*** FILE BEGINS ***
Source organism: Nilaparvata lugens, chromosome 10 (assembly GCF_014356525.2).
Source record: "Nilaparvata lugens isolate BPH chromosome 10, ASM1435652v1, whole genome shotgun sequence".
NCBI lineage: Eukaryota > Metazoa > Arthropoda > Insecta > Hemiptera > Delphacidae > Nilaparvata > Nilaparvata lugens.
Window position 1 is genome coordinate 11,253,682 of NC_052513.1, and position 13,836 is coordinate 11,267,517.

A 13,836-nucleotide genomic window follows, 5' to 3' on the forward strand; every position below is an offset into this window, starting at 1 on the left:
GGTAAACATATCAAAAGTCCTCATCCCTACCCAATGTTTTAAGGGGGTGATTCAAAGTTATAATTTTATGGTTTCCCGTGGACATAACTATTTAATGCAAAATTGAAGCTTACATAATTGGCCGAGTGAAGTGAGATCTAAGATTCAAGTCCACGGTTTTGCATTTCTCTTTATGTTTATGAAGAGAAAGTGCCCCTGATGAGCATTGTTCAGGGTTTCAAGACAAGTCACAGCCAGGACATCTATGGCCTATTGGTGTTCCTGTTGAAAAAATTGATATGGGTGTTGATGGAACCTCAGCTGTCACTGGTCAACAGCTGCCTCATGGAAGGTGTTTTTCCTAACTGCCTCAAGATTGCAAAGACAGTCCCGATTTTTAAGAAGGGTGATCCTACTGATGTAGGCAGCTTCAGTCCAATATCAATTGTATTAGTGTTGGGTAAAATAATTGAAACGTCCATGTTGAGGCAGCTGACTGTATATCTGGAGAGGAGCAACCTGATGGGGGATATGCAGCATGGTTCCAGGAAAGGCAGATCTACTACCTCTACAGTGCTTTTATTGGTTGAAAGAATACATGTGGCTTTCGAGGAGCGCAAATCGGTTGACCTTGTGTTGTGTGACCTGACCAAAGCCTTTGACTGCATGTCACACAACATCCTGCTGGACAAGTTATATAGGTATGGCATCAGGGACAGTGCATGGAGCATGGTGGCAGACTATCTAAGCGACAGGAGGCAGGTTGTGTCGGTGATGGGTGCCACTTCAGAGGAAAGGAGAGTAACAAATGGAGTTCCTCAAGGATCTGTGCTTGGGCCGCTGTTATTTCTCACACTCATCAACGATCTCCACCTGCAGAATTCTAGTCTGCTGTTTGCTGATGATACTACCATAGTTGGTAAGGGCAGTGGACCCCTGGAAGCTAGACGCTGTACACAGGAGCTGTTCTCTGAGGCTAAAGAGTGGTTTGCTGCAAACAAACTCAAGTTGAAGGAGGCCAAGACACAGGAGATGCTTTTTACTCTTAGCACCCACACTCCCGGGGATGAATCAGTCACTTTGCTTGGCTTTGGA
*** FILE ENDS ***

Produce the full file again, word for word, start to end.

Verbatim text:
Source organism: Nilaparvata lugens, chromosome 10 (assembly GCF_014356525.2).
Source record: "Nilaparvata lugens isolate BPH chromosome 10, ASM1435652v1, whole genome shotgun sequence".
NCBI lineage: Eukaryota > Metazoa > Arthropoda > Insecta > Hemiptera > Delphacidae > Nilaparvata > Nilaparvata lugens.
Window position 1 is genome coordinate 11,253,682 of NC_052513.1, and position 13,836 is coordinate 11,267,517.

A 13,836-nucleotide genomic window follows, 5' to 3' on the forward strand; every position below is an offset into this window, starting at 1 on the left:
GGTAAACATATCAAAAGTCCTCATCCCTACCCAATGTTTTAAGGGGGTGATTCAAAGTTATAATTTTATGGTTTCCCGTGGACATAACTATTTAATGCAAAATTGAAGCTTACATAATTGGCCGAGTGAAGTGAGATCTAAGATTCAAGTCCACGGTTTTGCATTTCTCTTTATGTTTATGAAGAGAAAGTGCCCCTGATGAGCATTGTTCAGGGTTTCAAGACAAGTCACAGCCAGGACATCTATGGCCTATTGGTGTTCCTGTTGAAAAAATTGATATGGGTGTTGATGGAACCTCAGCTGTCACTGGTCAACAGCTGCCTCATGGAAGGTGTTTTTCCTAACTGCCTCAAGATTGCAAAGACAGTCCCGATTTTTAAGAAGGGTGATCCTACTGATGTAGGCAGCTTCAGTCCAATATCAATTGTATTAGTGTTGGGTAAAATAATTGAAACGTCCATGTTGAGGCAGCTGACTGTATATCTGGAGAGGAGCAACCTGATGGGGGATATGCAGCATGGTTCCAGGAAAGGCAGATCTACTACCTCTACAGTGCTTTTATTGGTTGAAAGAATACATGTGGCTTTCGAGGAGCGCAAATCGGTTGACCTTGTGTTGTGTGACCTGACCAAAGCCTTTGACTGCATGTCACACAACATCCTGCTGGACAAGTTATATAGGTATGGCATCAGGGACAGTGCATGGAGCATGGTGGCAGACTATCTAAGCGACAGGAGGCAGGTTGTGTCGGTGATGGGTGCCACTTCAGAGGAAAGGAGAGTAACAAATGGAGTTCCTCAAGGATCTGTGCTTGGGCCGCTGTTATTTCTCACACTCATCAACGATCTCCACCTGCAGAATTCTAGTCTGCTGTTTGCTGATGATACTACCATAGTTGGTAAGGGCAGTGGACCCCTGGAAGCTAGACGCTGTACACAGGAGCTGTTCTCTGAGGCTAAAGAGTGGTTTGCTGCAAACAAACTCAAGTTGAAGGAGGCCAAGACACAGGAGATGCTTTTTACTCTTAGCACCCACACTCCCGGGGATGAATCAGTCACTTTGCTTGGCTTTGGA